When shelters refuse to accept cats, they give people no choice but to take matters into their own hands. This sets cats up for horrifying deaths by poisoning, shooting, or drowning by people who are irritated when cats kill songbirds, get into noisy fights, climb on their cars, or dig in their flowerbeds.
Homeless cats don’t die of old age. The average lifespan of an outdoor cat is just two to five years, compared to 12-15 years for an indoor cat. Homeless cats die lingering, painful deaths from parasite infestations, deadly infectious diseases, and exposure, being hit by cars, attacks by dogs, wildlife, or cruel people, and more.
Shelters’ refusal to provide a safe haven for cats and instead encouraging cat abandonment is misguided and cruel, and it’s not the answer to the homeless-cat crisis. The effective and humane solution is sheltering all cats, without impediments or conditions, and requiring that all cats be spayed and neutered, licensed, microchipped, and kept indoors.
Animal Care and Control Specialist
People for the Ethical Treatment of Animals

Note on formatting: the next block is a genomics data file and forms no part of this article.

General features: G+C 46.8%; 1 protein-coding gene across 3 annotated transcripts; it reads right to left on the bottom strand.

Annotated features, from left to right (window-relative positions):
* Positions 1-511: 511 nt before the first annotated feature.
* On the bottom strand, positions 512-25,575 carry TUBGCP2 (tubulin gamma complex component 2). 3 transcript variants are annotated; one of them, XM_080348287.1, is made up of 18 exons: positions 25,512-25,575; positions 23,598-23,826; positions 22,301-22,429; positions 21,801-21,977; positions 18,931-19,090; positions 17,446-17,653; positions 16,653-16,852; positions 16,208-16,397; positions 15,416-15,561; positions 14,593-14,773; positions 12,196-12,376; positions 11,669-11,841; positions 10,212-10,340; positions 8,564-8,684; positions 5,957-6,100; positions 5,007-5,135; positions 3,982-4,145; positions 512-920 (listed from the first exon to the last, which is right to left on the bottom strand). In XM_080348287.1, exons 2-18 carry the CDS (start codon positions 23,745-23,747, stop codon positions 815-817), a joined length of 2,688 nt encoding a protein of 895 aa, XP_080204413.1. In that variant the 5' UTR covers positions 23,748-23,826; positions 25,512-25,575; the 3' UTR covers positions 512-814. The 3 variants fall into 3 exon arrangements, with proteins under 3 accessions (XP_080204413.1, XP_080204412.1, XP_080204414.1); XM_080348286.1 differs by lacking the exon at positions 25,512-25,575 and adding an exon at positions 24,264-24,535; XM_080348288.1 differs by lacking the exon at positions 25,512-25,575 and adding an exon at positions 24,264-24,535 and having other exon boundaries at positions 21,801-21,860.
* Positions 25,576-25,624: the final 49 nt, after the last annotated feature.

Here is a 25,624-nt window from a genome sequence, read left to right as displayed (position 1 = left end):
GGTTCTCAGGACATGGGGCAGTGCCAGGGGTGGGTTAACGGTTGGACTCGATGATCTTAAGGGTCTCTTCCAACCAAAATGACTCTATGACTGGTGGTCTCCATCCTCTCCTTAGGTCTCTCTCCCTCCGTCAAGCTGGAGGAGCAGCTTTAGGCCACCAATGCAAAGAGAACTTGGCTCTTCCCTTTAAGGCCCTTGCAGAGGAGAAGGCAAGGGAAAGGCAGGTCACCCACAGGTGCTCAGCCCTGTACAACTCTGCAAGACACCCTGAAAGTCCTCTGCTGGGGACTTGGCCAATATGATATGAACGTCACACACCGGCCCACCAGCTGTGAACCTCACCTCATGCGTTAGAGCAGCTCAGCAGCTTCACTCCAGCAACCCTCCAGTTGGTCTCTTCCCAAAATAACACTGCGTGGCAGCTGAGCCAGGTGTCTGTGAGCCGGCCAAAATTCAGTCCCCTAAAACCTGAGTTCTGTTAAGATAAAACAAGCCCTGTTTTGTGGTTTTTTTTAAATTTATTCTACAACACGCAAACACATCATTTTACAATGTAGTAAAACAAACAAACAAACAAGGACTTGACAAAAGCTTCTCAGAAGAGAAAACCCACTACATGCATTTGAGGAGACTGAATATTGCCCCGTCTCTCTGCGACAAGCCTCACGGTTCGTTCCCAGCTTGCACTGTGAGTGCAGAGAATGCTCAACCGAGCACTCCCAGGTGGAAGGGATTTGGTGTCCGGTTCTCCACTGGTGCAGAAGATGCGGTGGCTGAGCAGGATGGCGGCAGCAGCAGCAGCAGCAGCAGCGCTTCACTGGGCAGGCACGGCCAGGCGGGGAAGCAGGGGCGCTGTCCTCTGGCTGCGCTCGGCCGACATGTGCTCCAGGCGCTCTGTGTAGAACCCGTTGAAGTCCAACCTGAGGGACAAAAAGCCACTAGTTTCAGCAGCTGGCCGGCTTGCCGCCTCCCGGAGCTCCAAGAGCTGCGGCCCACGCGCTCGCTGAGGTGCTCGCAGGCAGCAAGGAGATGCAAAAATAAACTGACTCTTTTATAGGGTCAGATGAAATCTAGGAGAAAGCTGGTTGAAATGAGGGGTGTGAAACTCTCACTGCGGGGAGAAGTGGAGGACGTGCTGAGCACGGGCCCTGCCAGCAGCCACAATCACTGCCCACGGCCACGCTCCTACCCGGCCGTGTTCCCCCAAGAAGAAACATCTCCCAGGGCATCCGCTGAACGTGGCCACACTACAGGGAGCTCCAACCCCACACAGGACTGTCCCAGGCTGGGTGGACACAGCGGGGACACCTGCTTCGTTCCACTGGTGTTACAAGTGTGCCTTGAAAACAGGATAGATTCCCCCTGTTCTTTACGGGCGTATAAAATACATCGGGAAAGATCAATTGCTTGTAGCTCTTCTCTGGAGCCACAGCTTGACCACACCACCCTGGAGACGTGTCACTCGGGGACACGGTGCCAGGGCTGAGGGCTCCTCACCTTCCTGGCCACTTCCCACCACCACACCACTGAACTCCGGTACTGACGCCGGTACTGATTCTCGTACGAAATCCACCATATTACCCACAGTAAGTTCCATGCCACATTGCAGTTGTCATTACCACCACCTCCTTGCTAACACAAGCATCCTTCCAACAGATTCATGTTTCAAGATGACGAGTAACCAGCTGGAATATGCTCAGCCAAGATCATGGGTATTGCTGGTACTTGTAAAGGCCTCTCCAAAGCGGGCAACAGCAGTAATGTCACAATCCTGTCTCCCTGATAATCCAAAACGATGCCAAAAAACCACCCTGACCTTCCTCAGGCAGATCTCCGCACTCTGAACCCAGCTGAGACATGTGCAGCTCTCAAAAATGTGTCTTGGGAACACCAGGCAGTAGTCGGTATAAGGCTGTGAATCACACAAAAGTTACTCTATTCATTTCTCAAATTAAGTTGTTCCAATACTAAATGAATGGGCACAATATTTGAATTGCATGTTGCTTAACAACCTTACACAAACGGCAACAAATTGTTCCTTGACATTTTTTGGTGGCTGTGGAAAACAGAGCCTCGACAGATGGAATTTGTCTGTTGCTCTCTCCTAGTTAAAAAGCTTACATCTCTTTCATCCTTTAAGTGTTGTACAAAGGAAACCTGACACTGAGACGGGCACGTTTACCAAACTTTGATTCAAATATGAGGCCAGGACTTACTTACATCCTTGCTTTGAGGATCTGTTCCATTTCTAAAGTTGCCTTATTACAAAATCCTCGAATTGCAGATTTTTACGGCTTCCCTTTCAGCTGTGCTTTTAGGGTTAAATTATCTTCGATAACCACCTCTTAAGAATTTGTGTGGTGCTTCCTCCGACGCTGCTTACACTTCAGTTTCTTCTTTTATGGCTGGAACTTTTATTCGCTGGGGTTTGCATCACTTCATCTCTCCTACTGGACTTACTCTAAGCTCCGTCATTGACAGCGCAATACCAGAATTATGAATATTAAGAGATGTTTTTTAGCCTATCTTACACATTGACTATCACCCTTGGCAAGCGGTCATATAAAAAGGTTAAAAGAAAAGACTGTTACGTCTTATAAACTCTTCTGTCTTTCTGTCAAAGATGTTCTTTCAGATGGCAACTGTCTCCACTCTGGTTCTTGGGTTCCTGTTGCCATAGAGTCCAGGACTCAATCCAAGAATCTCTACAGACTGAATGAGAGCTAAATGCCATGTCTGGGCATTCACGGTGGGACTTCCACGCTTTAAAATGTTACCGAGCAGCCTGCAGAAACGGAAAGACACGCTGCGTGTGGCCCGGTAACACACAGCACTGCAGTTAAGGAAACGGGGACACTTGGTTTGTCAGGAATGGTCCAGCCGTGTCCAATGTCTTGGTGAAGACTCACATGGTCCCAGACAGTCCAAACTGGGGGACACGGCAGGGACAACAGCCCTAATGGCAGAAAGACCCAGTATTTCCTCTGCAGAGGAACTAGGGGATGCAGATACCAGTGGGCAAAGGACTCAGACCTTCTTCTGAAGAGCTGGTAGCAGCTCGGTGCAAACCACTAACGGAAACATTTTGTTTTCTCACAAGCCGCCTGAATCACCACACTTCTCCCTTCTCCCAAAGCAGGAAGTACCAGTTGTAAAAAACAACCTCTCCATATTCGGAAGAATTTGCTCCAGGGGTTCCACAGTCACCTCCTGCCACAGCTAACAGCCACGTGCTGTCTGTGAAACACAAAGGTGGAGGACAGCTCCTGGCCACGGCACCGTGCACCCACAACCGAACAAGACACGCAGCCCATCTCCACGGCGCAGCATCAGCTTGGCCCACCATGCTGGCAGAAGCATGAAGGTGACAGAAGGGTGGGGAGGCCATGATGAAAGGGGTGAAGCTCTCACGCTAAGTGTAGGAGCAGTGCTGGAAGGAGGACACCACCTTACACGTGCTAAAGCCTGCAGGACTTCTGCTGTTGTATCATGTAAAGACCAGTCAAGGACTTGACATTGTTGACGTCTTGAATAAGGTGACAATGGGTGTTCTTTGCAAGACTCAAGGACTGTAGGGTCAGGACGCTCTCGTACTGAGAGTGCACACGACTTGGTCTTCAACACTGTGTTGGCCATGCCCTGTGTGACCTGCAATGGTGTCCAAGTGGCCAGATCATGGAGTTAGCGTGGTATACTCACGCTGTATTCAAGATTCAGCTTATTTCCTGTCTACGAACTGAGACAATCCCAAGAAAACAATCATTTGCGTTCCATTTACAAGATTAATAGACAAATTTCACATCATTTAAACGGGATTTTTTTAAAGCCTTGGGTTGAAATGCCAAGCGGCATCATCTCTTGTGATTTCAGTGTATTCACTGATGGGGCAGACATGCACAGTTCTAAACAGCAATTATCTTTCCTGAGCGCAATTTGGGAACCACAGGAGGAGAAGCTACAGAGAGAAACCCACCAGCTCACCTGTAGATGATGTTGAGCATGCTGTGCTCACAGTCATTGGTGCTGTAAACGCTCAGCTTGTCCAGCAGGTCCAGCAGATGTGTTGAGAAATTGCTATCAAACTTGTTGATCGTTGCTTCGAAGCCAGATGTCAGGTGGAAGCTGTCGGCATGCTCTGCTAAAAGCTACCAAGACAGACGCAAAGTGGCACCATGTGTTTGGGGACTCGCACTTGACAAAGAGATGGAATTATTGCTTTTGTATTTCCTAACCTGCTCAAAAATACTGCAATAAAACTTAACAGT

It’s important to understand distinction between ‘sick’ and ‘pre-existing conditions’
A point of clarity with regard to the recent George Will column: “Pre-existing conditions” does not translate roughly to “people who are already sick.” “Sick” is generally interpreted as a currently existing state of debility. “Pre-existing conditions” very often refer to people with an earlier diagnosis, but whose current level of wellness and functioning is within normal limits. Their level of function is often due to maintenance medication, diet, exercise or a combination of all of these. Insurance companies often interpret “pre-existing” as a pass to charge more, even when a person’s chronic condition is well controlled. Think hypertension, diabetes, asthma or alcoholics in recovery. It’s a distinction with a difference and understanding this is crucial to grasping some of what is in the balance in healthcare regulation. Pricing people with well-managed chronic conditions out of the market can lead to their situations becoming more acute…and costly. Ignorance leads to pain and expense.